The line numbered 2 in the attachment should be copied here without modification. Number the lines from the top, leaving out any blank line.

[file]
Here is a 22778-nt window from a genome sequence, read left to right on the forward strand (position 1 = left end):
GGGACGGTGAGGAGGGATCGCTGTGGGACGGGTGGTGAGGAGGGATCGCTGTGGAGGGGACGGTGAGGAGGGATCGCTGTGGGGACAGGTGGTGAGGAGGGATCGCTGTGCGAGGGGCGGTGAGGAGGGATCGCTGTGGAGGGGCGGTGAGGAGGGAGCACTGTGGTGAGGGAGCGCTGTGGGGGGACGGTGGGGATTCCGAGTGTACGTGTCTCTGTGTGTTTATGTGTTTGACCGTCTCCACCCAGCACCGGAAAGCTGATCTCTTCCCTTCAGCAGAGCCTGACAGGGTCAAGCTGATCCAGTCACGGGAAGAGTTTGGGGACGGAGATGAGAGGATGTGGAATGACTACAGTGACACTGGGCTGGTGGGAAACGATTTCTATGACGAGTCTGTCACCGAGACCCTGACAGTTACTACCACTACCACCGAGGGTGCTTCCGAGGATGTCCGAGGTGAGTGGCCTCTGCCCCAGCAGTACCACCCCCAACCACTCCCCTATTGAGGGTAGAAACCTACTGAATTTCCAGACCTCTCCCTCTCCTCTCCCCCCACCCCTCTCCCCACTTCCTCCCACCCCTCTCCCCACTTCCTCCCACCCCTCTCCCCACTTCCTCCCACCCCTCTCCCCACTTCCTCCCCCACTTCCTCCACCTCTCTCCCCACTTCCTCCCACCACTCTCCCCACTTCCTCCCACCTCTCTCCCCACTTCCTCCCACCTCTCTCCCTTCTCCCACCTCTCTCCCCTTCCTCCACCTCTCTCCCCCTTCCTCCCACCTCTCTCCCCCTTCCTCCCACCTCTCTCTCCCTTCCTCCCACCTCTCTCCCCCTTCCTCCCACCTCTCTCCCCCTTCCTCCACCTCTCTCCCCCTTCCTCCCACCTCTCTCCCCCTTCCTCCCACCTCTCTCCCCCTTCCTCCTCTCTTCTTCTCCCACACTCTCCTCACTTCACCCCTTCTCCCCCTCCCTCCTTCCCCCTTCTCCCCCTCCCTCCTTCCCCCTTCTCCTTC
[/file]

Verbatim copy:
GGGACGGTGAGGAGGGATCGCTGTGGGACGGGTGGTGAGGAGGGATCGCTGTGGAGGGGACGGTGAGGAGGGATCGCTGTGGGGACAGGTGGTGAGGAGGGATCGCTGTGCGAGGGGCGGTGAGGAGGGATCGCTGTGGAGGGGCGGTGAGGAGGGAGCACTGTGGTGAGGGAGCGCTGTGGGGGGACGGTGGGGATTCCGAGTGTACGTGTCTCTGTGTGTTTATGTGTTTGACCGTCTCCACCCAGCACCGGAAAGCTGATCTCTTCCCTTCAGCAGAGCCTGACAGGGTCAAGCTGATCCAGTCACGGGAAGAGTTTGGGGACGGAGATGAGAGGATGTGGAATGACTACAGTGACACTGGGCTGGTGGGAAACGATTTCTATGACGAGTCTGTCACCGAGACCCTGACAGTTACTACCACTACCACCGAGGGTGCTTCCGAGGATGTCCGAGGTGAGTGGCCTCTGCCCCAGCAGTACCACCCCCAACCACTCCCCTATTGAGGGTAGAAACCTACTGAATTTCCAGACCTCTCCCTCTCCTCTCCCCCCACCCCTCTCCCCACTTCCTCCCACCCCTCTCCCCACTTCCTCCCACCCCTCTCCCCACTTCCTCCCACCCCTCTCCCCACTTCCTCCCCCACTTCCTCCACCTCTCTCCCCACTTCCTCCCACCACTCTCCCCACTTCCTCCCACCTCTCTCCCCACTTCCTCCCACCTCTCTCCCTTCTCCCACCTCTCTCCCCTTCCTCCACCTCTCTCCCCCTTCCTCCCACCTCTCTCCCCCTTCCTCCCACCTCTCTCTCCCTTCCTCCCACCTCTCTCCCCCTTCCTCCCACCTCTCTCCCCCTTCCTCCACCTCTCTCCCCCTTCCTCCCACCTCTCTCCCCCTTCCTCCCACCTCTCTCCCCCTTCCTCCTCTCTTCTTCTCCCACACTCTCCTCACTTCACCCCTTCTCCCCCTCCCTCCTTCCCCCTTCTCCCCCTCCCTCCTTCCCCCTTCTCCTTC